The book of Revelation in its entirety is addressed to God’s “servants,” the seven “churches” of Asia “loosed from sins by the blood” of Jesus. That act constituted them a “kingdom of priests.” The members of the seven “churches” are “fellow-participants” in the “tribulation, kingdom, and endurance in Jesus.” Rather than resist or escape from persecution, the churches are called to endure and faithfully bear witness through it. In this way, they “overcome” to inherit the promises in the New Creation (Revelation 2:7, 2:11, 2:17, 2:26-28, 3:5, 3:21).

The innumerable company of the redeemed is comprised of men and women from every nation who have been redeemed by and the “blood of the Lamb,” just as the churches of Asia (Revelation 5:6-127:9-1720:4-6).

Christian Cross Photo by Joshua Earle on Unsplash
Joshua Earle on Unsplash
Just as the seven churches of Asia were summoned by Jesus to “
overcome” through faithful endurance, it is by emulating his endurance, “even unto death,” that they gain the right to reign with him. Indeed, the “brethren” overcome Satan, “because of the blood of the Lamb, and because of the word of their testimony; and because they loved not their life even unto death” (Revelation 3:21, 5:5, 12:11).

The perseverance in suffering to which the seven churches are called is epitomized by the faithful endurance of the followers of the Lamb elsewhere in the book of Revelation. Note well the repeated call to each congregation is to “hear what the Spirit is saying to the churches.”

Resistance to the "Beast from the sea" and faithfulness constitute the “perseverance of the saints, those who keep the commandments of God and the faith of Jesus.” The same Spirit that speaks to the churches declares that the “dead who die in the Lord” are blessed (Revelation 13:7-10, 14:12-13).

The book of Revelation in its entirety is the “prophecy” sent by the Risen Jesus for God’s “servants.” It concerns the “things that must soon come to pass.” It is addressed to the churches of Asia and is a revelation from Jesus, the “Faithful Witness, firstborn of the dead, and who freed us from our sins by his blood.” By faithful witness is meant his sacrificial death. The churches are called to become faithful witnesses in the same manner (Revelation 1:1, 1:18, 2:8-13, 3:21, 5:5, 12:11).

Following the expulsion of Satan from Heaven, a loud voice declared the “brethren” victorious, because they overcame the Dragon - “By the blood of the Lamb, by their word of testimony, and because they loved not their life even unto death.” Perseverance and martyrdom accounted for their victory, not any “rapture” or other means of escape. Surely these faithful saints were members of the “church” purchased by the blood of Jesus (Revelation 12:9-11)!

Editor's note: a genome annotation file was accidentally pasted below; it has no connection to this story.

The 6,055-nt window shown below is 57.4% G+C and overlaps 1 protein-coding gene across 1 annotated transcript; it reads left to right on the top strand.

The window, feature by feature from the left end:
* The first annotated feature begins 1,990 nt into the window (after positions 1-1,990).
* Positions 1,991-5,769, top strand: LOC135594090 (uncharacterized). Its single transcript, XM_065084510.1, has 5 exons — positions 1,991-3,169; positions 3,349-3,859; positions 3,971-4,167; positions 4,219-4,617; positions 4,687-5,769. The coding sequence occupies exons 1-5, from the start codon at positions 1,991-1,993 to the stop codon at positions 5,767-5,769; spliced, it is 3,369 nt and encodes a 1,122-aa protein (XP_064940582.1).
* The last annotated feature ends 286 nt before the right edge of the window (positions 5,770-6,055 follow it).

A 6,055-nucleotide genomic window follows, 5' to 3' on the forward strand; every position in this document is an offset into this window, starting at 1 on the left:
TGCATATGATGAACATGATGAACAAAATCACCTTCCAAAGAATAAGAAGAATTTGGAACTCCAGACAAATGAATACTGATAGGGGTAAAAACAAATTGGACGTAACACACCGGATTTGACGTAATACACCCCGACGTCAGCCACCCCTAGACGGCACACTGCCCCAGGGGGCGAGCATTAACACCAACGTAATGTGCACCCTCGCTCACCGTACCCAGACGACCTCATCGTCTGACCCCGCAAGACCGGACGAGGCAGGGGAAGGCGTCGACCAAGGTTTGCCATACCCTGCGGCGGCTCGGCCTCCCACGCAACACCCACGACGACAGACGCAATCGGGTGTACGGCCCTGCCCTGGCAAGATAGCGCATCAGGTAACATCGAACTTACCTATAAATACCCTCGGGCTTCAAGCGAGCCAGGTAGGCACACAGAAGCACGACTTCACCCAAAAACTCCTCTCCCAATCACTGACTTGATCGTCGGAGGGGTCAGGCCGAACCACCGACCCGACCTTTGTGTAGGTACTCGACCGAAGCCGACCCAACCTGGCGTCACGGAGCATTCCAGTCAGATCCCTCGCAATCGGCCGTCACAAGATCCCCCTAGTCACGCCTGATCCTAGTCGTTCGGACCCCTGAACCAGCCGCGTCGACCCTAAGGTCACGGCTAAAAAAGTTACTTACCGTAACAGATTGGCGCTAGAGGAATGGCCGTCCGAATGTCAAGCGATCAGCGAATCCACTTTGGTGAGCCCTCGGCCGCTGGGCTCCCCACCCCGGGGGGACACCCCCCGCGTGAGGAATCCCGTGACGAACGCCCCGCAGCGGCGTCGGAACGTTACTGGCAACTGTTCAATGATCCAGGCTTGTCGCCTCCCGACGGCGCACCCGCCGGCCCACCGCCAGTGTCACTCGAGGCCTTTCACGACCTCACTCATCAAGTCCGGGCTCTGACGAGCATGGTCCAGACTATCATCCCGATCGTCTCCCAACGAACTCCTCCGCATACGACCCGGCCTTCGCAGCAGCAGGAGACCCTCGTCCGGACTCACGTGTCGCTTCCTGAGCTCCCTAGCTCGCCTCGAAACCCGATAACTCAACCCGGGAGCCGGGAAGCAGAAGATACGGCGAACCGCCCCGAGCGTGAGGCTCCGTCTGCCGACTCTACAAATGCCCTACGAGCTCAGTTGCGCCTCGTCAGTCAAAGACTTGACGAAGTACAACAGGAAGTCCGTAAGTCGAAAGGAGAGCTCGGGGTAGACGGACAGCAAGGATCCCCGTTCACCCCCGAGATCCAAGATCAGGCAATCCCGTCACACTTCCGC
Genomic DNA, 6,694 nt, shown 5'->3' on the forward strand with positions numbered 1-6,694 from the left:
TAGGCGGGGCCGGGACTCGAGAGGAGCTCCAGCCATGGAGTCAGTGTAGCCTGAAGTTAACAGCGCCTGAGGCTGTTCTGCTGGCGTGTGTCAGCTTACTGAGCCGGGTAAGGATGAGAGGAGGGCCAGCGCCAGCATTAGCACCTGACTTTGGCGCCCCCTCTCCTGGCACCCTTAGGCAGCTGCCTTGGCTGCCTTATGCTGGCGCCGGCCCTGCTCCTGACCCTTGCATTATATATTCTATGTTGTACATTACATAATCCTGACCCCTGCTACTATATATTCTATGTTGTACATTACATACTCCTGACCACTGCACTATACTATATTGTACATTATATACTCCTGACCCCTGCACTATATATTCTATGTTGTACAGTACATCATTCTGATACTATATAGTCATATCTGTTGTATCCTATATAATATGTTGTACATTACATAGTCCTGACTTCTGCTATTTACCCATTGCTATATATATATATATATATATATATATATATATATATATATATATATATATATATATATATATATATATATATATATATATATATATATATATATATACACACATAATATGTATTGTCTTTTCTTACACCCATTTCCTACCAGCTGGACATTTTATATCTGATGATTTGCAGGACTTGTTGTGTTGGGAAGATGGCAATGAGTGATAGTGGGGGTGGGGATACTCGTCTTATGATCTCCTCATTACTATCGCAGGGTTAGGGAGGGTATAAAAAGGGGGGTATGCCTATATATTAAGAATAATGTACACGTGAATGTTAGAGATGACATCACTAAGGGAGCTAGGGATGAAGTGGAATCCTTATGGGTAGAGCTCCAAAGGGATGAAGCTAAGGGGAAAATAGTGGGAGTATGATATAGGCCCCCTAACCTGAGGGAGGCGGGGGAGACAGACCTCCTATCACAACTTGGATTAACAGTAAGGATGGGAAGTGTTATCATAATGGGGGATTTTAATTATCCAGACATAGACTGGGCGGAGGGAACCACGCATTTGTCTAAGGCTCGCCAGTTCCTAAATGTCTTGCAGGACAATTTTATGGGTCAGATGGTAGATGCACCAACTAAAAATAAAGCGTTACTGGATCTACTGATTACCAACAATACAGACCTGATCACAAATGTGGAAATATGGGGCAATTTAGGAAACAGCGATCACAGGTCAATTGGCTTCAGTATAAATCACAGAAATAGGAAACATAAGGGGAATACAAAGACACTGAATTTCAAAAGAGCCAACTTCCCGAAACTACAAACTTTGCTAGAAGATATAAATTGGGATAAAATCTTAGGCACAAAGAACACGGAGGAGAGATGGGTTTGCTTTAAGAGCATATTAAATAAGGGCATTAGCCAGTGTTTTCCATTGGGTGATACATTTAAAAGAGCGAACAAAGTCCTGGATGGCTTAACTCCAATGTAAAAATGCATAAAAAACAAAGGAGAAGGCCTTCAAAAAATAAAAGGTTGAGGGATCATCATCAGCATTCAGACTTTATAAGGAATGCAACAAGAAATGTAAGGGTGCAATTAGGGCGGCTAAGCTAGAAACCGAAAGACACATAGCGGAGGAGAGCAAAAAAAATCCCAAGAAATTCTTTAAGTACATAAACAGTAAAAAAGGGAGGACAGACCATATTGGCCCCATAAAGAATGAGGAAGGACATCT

Enraged and cast to the earth, Satan “departed to make war with the rest of her seed.” This “seed” is identified as those, “who keep the commandments of God and have the testimony of Jesus,” that is, they are followers of the Lamb (Revelation 12:17).

The Dragon next prosecuted his “war against the Woman’s seed” through his earthly agent, the Beast. It was given to the Beast to “make war with the saints, and to overcome them”; by “overcome,” the text means, to “kill.” This is confirmed by the description of Verse 10: “If anyone is for captivity, to captivity he goes. If anyone is to be slain by the sword, by the sword he is slain.” This group of martyrs is explicitly named the “saints” (Revelation 13:1-10).

In Chapter 17, John saw “Babylon drunk with the blood of the saints and the witnesses of Jesus.” Previously, “saints” were identified as those who have “the faith” and the “testimony of Jesus.” The victims of the Beast from the sea, likewise, were called “saints.” In view is not a separate group distinct from the church or the previous groups of “saints,” but the same assembly of faithful witnesses (Revelation 17:1-6).

The book’s Epilogue reiterates key themes from the preceding chapters that tie together the entire vision. In the “prophecy,” singular, the angel showed “God’s servants the things that must soon come to pass.” The man or woman who “keeps the words of the prophecy of this scroll” is blessed. John reiterates that he is a “fellow-servant” of his brethren, the prophets; that is, the ones who “keep the words of this scroll.” The angel was sent by Jesus “to bear witness of these things for the churches.” The book is a message for Christian congregations, not for national Israel, a future group of believers distinct from the church of Jesus Christ, or, for that matter, the world at large. The Church does not fall out of the picture after Chapter 3. The book of Revelation is a message for the churches of Jesus.

The book of Revelation is a message and exhortation for, to, and about the Church, the people of God, the “saints” consisting of men and women from every nation and ethnic group who have been redeemed by the blood of the Lamb.